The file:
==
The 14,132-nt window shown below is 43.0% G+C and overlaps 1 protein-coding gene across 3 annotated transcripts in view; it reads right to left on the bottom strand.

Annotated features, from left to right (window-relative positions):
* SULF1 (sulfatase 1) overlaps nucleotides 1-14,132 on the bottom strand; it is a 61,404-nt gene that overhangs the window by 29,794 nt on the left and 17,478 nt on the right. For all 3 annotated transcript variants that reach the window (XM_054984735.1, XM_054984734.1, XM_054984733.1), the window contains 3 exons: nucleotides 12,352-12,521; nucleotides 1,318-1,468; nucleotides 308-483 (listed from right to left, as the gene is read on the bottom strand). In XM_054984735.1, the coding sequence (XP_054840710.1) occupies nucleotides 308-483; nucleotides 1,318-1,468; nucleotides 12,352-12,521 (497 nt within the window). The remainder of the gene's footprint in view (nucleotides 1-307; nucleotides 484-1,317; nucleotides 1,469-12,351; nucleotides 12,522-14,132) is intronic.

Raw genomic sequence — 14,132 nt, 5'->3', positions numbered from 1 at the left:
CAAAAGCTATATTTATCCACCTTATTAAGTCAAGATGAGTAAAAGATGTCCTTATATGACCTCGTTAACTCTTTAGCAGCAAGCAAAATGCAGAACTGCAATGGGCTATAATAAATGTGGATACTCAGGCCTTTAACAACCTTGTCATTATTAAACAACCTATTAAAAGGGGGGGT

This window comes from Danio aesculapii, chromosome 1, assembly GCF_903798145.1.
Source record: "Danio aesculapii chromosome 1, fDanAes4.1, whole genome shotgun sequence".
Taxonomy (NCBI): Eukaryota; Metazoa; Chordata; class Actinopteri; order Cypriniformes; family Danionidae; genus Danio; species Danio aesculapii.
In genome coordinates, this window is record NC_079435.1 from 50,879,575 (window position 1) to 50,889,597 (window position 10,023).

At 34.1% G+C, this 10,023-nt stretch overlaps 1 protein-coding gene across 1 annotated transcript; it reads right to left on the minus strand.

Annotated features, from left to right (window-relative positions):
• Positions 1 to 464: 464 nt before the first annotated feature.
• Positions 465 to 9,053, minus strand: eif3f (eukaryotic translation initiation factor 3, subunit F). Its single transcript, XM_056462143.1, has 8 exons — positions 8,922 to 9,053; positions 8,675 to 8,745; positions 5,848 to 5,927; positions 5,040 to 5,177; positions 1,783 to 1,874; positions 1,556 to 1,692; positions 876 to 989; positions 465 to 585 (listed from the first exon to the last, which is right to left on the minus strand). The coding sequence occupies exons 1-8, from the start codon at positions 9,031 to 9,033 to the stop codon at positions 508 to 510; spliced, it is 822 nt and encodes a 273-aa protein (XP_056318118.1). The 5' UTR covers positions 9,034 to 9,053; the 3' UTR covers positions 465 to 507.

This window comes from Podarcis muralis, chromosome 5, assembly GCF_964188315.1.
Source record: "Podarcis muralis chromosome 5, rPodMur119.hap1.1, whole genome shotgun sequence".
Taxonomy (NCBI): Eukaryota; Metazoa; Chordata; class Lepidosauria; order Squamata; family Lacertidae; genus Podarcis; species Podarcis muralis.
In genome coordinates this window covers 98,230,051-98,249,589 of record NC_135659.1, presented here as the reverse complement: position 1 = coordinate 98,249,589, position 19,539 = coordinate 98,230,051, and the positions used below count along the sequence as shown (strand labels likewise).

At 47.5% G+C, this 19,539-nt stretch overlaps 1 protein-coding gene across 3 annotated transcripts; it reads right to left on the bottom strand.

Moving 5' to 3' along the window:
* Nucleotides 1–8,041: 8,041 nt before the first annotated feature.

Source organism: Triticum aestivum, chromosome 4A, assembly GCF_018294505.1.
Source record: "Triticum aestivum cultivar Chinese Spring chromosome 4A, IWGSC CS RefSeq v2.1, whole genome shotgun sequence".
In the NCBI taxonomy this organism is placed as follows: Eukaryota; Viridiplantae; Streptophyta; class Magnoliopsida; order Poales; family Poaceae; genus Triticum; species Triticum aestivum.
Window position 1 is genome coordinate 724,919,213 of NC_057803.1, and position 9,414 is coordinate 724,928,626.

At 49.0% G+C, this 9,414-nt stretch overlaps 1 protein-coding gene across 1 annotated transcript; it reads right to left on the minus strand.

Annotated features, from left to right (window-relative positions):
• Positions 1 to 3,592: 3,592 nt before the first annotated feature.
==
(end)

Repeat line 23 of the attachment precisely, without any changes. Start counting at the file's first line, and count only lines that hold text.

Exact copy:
In the NCBI taxonomy this organism is placed as follows: Eukaryota; Viridiplantae; Streptophyta; class Magnoliopsida; order Poales; family Poaceae; genus Triticum; species Triticum aestivum.